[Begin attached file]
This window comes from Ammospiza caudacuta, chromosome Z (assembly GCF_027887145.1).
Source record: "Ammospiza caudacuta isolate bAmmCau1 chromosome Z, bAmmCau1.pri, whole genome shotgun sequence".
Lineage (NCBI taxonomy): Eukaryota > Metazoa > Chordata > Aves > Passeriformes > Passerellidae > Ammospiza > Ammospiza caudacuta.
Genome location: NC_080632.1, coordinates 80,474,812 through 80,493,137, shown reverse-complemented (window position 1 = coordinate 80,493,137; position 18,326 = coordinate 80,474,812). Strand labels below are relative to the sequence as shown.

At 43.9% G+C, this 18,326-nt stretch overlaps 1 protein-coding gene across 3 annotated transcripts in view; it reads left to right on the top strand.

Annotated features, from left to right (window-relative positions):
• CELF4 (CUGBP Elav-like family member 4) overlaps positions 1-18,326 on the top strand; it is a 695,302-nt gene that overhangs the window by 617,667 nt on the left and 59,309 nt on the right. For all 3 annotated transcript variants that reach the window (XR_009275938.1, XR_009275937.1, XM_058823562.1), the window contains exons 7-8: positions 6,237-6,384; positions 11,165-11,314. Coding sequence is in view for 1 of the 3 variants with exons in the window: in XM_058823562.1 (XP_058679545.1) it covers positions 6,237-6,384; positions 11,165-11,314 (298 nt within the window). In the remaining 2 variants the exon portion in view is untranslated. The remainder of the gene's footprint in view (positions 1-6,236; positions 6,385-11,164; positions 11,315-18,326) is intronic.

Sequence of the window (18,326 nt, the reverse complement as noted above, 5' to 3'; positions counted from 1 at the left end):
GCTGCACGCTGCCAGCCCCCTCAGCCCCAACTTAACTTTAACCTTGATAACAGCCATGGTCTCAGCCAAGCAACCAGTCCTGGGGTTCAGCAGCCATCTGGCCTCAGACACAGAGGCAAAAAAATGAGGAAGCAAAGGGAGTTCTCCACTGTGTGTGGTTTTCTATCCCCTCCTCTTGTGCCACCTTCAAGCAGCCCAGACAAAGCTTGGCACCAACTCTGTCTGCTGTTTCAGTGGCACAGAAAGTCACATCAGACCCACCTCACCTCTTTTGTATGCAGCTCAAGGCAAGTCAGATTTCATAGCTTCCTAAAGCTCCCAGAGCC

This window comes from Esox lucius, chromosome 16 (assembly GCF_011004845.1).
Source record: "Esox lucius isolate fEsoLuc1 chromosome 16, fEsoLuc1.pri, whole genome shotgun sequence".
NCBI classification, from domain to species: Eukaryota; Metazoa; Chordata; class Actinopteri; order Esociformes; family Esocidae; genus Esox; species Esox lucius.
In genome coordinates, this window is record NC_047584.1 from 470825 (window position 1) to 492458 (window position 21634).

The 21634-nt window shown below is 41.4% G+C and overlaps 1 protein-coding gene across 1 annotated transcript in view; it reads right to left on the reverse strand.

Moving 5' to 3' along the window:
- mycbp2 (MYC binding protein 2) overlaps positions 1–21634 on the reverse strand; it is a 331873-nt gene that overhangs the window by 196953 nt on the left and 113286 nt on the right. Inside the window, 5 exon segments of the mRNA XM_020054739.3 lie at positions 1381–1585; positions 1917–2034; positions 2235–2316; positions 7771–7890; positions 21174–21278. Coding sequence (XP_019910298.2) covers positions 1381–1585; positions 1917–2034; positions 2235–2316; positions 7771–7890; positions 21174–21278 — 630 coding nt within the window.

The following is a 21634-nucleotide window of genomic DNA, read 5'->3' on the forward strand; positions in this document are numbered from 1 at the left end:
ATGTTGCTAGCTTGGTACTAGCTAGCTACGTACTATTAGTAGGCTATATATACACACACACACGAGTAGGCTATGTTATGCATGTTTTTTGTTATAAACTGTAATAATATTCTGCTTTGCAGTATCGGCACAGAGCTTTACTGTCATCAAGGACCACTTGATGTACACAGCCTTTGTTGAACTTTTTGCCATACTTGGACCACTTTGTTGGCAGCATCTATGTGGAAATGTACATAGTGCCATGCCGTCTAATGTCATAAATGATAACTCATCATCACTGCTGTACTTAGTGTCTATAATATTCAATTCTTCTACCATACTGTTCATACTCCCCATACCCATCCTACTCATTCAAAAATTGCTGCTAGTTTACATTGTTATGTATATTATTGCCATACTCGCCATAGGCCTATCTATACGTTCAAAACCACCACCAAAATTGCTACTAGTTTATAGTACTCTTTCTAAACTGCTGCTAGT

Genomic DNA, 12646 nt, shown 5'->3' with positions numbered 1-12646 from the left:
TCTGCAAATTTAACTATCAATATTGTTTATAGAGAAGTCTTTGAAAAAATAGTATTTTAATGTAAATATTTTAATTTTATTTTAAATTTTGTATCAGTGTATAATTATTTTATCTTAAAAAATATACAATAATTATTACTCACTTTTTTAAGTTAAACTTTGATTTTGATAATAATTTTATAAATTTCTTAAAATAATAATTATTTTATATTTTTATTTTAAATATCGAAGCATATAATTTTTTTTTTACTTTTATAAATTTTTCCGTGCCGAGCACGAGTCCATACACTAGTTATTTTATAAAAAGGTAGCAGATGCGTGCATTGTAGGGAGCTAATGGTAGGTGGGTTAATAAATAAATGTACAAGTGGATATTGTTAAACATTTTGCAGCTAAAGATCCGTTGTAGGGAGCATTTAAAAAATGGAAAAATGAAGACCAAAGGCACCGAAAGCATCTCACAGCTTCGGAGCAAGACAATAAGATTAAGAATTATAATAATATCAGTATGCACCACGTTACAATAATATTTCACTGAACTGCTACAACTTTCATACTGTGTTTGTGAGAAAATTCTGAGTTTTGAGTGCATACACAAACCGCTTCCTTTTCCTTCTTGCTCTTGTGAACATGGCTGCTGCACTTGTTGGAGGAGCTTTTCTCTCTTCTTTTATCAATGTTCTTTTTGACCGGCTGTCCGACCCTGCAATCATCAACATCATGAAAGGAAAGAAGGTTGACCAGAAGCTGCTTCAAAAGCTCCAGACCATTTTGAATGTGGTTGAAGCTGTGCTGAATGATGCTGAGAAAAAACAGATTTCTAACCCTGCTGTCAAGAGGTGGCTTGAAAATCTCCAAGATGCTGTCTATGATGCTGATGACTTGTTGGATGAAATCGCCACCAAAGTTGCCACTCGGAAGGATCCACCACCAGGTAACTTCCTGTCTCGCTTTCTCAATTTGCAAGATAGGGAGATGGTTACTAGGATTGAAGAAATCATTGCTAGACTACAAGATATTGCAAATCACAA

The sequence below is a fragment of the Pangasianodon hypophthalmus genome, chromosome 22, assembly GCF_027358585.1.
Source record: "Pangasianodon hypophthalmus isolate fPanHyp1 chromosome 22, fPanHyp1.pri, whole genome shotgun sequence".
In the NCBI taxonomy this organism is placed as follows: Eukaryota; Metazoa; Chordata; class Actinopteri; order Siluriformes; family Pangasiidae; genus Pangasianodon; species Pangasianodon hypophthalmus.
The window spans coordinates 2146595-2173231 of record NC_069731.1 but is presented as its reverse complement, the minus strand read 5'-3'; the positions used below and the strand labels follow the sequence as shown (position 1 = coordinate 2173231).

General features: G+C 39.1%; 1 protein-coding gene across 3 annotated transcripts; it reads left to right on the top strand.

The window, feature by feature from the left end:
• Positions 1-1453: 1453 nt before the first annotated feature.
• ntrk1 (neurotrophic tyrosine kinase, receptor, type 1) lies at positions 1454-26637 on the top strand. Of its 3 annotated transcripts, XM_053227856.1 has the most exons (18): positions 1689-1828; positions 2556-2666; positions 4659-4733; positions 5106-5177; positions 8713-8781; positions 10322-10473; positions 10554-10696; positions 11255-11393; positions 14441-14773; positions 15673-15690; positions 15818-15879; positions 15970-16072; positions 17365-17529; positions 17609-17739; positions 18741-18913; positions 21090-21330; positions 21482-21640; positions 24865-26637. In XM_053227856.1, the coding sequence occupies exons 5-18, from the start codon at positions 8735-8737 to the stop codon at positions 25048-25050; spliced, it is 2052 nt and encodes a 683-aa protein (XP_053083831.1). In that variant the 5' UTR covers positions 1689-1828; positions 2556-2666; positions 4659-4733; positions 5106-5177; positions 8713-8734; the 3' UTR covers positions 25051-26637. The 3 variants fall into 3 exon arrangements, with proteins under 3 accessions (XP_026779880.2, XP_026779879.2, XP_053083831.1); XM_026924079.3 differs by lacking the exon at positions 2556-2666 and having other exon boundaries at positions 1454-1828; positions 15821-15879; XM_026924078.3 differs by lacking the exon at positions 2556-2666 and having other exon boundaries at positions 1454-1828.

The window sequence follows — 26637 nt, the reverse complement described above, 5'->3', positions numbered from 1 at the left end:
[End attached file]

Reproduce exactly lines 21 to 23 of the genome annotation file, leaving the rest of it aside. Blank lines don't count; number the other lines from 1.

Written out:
The sequence below is a fragment of the Pangasianodon hypophthalmus genome, chromosome 22, assembly GCF_027358585.1.
Source record: "Pangasianodon hypophthalmus isolate fPanHyp1 chromosome 22, fPanHyp1.pri, whole genome shotgun sequence".
In the NCBI taxonomy this organism is placed as follows: Eukaryota; Metazoa; Chordata; class Actinopteri; order Siluriformes; family Pangasiidae; genus Pangasianodon; species Pangasianodon hypophthalmus.